Understanding IDS and IPS - How They Protect Your Network From Cyber Threats

In addition to spotting attacks and closing sessions, IPS can take other actions, such as strengthening firewalls. They can even help train employees to avoid threats that might slip through.

Unlike IDS, which only monitors traffic, an IPS stops threats from entering the internal network. To do this, they use a database of known threats. Some of these are signature-based, while others are anomaly-based. Your network is constantly monitored by IDS/IPS, which detect potential incidents and record their details. These incidents are prevented and security administrators are promptly notified.

Real-time Detection

With real-time threat detection, a risk detection tool can monitor all user actions on your network. This enables your cybersecurity firm or IT team to identify potential threats early on, preventing damage to your business.

This can include any suspicious malware downloads, unauthorized user behavior, and other activity that could risk your network architecture or website security. For example, suppose cybercriminals exploit any vulnerabilities on your website and can access sensitive data. In that case, this can undermine the integrity of your brand and make it difficult to recover from a security breach.

These known threats can be stopped with the right cybersecurity tools and solutions. A robust system like NDR (Network Detection and Response) can monitor all your network assets, resources, endpoints, URLs, and hardware and assess them for any security risks in real time. This can help protect your business from common threats like malware, ransomware, and Distributed Denial of Service attacks – common during geopolitical unrest as in 2020.

Passive Detection

In this type of detection, a device monitors network traffic and looks for patterns that indicate cyberattacks. This approach can help thwart attacks from both outside and inside the network.

A computer infected with malware can cause serious harm, such as stealing data or encrypting files until a ransom is paid. Some malicious software used in passive attacks include spyware, botnets, and particularly dangerous ransomware.

The first step an IDS takes after discovering a potential incident is to alert the user. An IPS can do this, but it also performs automated responses to the discovered threat, making it more effective at protecting your network in real time.

Defensive Detection

Unlike an IDS that only detects a possible attack and notifies an administrator of the issue, an IPS can stop the threat. This makes it a much more effective network security solution.

An IPS can take proactive actions such as blocking malicious traffic sources, dropping malicious packets, and sending alerts to the user. It also utilizes signature-based and anomaly detection to identify vulnerabilities, exploitation attempts, and performance anomalies.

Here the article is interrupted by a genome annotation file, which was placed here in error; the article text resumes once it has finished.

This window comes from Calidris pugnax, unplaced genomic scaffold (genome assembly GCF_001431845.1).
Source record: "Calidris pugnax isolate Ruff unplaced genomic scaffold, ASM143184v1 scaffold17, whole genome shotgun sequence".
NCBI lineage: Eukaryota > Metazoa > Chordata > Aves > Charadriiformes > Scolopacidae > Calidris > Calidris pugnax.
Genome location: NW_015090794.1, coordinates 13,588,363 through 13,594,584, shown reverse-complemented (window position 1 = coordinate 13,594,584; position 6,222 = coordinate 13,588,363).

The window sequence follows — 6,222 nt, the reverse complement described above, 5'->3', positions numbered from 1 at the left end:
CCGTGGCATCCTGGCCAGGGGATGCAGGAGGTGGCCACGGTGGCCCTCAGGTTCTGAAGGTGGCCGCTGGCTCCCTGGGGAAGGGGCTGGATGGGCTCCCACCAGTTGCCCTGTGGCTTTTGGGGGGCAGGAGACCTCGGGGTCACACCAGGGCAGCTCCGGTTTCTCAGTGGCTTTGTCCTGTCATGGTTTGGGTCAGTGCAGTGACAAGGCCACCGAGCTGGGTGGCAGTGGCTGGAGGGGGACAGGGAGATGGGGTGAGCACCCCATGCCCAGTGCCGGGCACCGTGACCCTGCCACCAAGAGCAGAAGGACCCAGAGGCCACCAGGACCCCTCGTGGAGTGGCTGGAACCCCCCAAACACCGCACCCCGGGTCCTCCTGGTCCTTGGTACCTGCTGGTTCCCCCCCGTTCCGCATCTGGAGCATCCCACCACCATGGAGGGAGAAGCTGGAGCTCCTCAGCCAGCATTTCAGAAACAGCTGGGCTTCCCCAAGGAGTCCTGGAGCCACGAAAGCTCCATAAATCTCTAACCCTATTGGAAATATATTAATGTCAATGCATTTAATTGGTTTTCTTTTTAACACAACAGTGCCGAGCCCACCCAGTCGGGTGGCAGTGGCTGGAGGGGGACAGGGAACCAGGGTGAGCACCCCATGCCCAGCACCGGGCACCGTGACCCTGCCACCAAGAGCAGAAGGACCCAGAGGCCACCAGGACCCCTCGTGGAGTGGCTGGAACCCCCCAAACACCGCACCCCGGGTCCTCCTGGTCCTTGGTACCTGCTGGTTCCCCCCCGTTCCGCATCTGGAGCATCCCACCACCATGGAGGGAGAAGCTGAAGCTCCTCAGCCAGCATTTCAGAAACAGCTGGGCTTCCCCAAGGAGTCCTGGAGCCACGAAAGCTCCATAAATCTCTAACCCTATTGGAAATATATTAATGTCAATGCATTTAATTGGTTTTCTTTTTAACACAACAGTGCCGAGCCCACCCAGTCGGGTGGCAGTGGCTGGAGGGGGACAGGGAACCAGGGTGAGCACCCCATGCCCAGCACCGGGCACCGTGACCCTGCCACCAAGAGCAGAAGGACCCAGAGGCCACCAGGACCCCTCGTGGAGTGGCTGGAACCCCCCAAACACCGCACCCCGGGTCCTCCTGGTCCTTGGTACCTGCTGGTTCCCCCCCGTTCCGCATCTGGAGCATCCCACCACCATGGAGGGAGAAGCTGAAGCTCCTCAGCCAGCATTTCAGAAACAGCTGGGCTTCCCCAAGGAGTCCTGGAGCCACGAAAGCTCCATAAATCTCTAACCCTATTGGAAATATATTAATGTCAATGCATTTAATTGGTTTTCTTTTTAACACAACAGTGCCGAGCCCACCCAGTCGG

Many IPS systems are built into firewalls, routers, and gateway devices. This makes them much more effective because they align with network traffic. This can also reduce the total cost of ownership for your network security.

Some networks have critical infrastructure that must be up and running at all times, so an IPS system isn’t always an option for these situations. These systems have high availability requirements, and blocking all suspicious (and potentially dangerous) traffic can negatively impact their operations. A better alternative may be to use an IDS that can detect an incident and alert a human operator without interfering with system usability.

Adaptive Detection

An IPS works with an IDS to identify and prevent destructive cyber attacks. Unlike an IDS, which only raises alerts, an IPS can actively respond to detected threats based on its configuration and policy settings.

This can include blocking traffic, shutting down unauthorized systems, removing malware from infected machines, or stopping attackers from progressing into your network. This is a critical difference between an IDS and an IPS, so some organizations are moving away from IDS solutions in favor of a more comprehensive IPS offering.

Signature-based IDS systems use pre-existing patterns and a large library of known attack signatures to detect suspicious activity. These may include scanning file hashes, sending information to known malicious domains, or byte sequences linked to phishing attacks.

An IPS is more advanced and uses anomaly-based detection to recognize new types of malicious behavior appearing on your network. It can then compare these against a knowledge base and take action accordingly. Depending on the configuration of your solution, this can include either raising an alert or automatically remediating the threat.


While IDS is passive, IPS go one step further and actively take action against threats. This is a critical part of the process, preventing attackers from causing further damage or establishing a foothold within your network.

IPS can do some things to defend against attacks, such as sending an alarm, dropping detected malicious packets, or blocking traffic from a specific IP address. It can also use stateful protocol analysis detection and anomaly-based detection.

IDS systems can be prone to false positives where they mistake normal network activity for a security threat. The best IDS systems can minimize this risk using various techniques, including heuristics. They can also learn from previous alerts to recognize patterns indicative of a security threat.

This is particularly important for detecting zero-day threats. They can also provide a log of the alerts they send so you can review them and determine if further action is required. You will often want to deploy a hybrid IDS solution that utilizes signature- and anomaly-based detection.